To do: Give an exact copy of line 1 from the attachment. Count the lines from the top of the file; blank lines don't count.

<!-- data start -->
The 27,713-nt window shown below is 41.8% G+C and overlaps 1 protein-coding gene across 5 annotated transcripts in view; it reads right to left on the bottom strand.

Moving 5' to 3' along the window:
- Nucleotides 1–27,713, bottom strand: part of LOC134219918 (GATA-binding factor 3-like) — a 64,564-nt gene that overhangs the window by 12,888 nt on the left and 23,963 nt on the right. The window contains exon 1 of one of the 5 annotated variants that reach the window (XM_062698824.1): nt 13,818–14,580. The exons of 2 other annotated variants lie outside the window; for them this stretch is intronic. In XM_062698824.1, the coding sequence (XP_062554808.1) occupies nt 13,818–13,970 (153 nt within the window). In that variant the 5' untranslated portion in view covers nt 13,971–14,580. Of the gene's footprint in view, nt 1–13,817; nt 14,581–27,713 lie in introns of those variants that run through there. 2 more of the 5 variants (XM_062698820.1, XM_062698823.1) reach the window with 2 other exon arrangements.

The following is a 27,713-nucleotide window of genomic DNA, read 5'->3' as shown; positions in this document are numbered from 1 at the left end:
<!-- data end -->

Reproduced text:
The 27,713-nt window shown below is 41.8% G+C and overlaps 1 protein-coding gene across 5 annotated transcripts in view; it reads right to left on the bottom strand.